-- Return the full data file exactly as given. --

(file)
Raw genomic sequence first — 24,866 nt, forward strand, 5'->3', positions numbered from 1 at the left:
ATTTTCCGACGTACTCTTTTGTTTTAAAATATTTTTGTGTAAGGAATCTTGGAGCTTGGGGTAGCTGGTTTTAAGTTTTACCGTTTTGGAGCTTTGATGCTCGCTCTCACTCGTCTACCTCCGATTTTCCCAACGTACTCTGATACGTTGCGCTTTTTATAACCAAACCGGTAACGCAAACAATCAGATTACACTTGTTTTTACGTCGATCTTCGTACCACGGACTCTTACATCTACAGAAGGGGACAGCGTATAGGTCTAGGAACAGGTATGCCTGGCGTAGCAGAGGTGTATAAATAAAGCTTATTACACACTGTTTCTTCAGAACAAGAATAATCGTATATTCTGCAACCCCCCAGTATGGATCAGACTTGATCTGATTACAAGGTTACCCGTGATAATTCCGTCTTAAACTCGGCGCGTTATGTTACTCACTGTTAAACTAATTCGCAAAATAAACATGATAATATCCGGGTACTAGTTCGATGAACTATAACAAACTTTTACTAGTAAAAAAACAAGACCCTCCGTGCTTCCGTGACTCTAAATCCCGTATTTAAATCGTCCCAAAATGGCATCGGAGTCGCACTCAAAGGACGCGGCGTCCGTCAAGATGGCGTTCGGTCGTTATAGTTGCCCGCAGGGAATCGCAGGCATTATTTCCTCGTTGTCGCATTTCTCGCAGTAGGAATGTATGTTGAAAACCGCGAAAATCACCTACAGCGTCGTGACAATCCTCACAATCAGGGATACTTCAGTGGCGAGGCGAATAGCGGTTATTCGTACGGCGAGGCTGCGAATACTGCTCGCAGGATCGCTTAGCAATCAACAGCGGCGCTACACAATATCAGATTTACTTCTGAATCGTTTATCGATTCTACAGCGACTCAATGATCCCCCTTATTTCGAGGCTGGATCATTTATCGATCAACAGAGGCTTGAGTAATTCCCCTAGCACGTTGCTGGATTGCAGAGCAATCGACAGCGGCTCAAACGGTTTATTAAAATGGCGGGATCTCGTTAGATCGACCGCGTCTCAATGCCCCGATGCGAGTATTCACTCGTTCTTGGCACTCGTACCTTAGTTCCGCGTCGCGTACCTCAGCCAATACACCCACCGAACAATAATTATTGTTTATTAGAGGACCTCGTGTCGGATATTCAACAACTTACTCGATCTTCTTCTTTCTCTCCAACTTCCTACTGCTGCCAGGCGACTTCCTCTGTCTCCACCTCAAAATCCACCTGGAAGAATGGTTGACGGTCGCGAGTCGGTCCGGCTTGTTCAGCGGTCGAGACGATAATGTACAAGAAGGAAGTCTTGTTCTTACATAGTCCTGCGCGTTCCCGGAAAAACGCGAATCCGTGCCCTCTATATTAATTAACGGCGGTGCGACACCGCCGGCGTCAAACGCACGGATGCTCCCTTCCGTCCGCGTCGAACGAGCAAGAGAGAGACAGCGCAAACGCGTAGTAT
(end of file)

Raw genomic sequence first — 24,866 nt, forward strand, 5'->3', positions numbered from 1 at the left:
ATTTTCCGACGTACTCTTTTGTTTTAAAATATTTTTGTGTAAGGAATCTTGGAGCTTGGGGTAGCTGGTTTTAAGTTTTACCGTTTTGGAGCTTTGATGCTCGCTCTCACTCGTCTACCTCCGATTTTCCCAACGTACTCTGATACGTTGCGCTTTTTATAACCAAACCGGTAACGCAAACAATCAGATTACACTTGTTTTTACGTCGATCTTCGTACCACGGACTCTTACATCTACAGAAGGGGACAGCGTATAGGTCTAGGAACAGGTATGCCTGGCGTAGCAGAGGTGTATAAATAAAGCTTATTACACACTGTTTCTTCAGAACAAGAATAATCGTATATTCTGCAACCCCCCAGTATGGATCAGACTTGATCTGATTACAAGGTTACCCGTGATAATTCCGTCTTAAACTCGGCGCGTTATGTTACTCACTGTTAAACTAATTCGCAAAATAAACATGATAATATCCGGGTACTAGTTCGATGAACTATAACAAACTTTTACTAGTAAAAAAACAAGACCCTCCGTGCTTCCGTGACTCTAAATCCCGTATTTAAATCGTCCCAAAATGGCATCGGAGTCGCACTCAAAGGACGCGGCGTCCGTCAAGATGGCGTTCGGTCGTTATAGTTGCCCGCAGGGAATCGCAGGCATTATTTCCTCGTTGTCGCATTTCTCGCAGTAGGAATGTATGTTGAAAACCGCGAAAATCACCTACAGCGTCGTGACAATCCTCACAATCAGGGATACTTCAGTGGCGAGGCGAATAGCGGTTATTCGTACGGCGAGGCTGCGAATACTGCTCGCAGGATCGCTTAGCAATCAACAGCGGCGCTACACAATATCAGATTTACTTCTGAATCGTTTATCGATTCTACAGCGACTCAATGATCCCCCTTATTTCGAGGCTGGATCATTTATCGATCAACAGAGGCTTGAGTAATTCCCCTAGCACGTTGCTGGATTGCAGAGCAATCGACAGCGGCTCAAACGGTTTATTAAAATGGCGGGATCTCGTTAGATCGACCGCGTCTCAATGCCCCGATGCGAGTATTCACTCGTTCTTGGCACTCGTACCTTAGTTCCGCGTCGCGTACCTCAGCCAATACACCCACCGAACAATAATTATTGTTTATTAGAGGACCTCGTGTCGGATATTCAACAACTTACTCGATCTTCTTCTTTCTCTCCAACTTCCTACTGCTGCCAGGCGACTTCCTCTGTCTCCACCTCAAAATCCACCTGGAAGAATGGTTGACGGTCGCGAGTCGGTCCGGCTTGTTCAGCGGTCGAGACGATAATGTACAAGAAGGAAGTCTTGTTCTTACATAGTCCTGCGCGTTCCCGGAAAAACGCGAATCCGTGCCCTCTATATTAATTAACGGCGGTGCGACACCGCCGGCGTCAAACGCACGGATGCTCCCTTCCGTCCGCGTCGAACGAGCAAGAGAGAGACAGCGCAAACGCGTAGTAT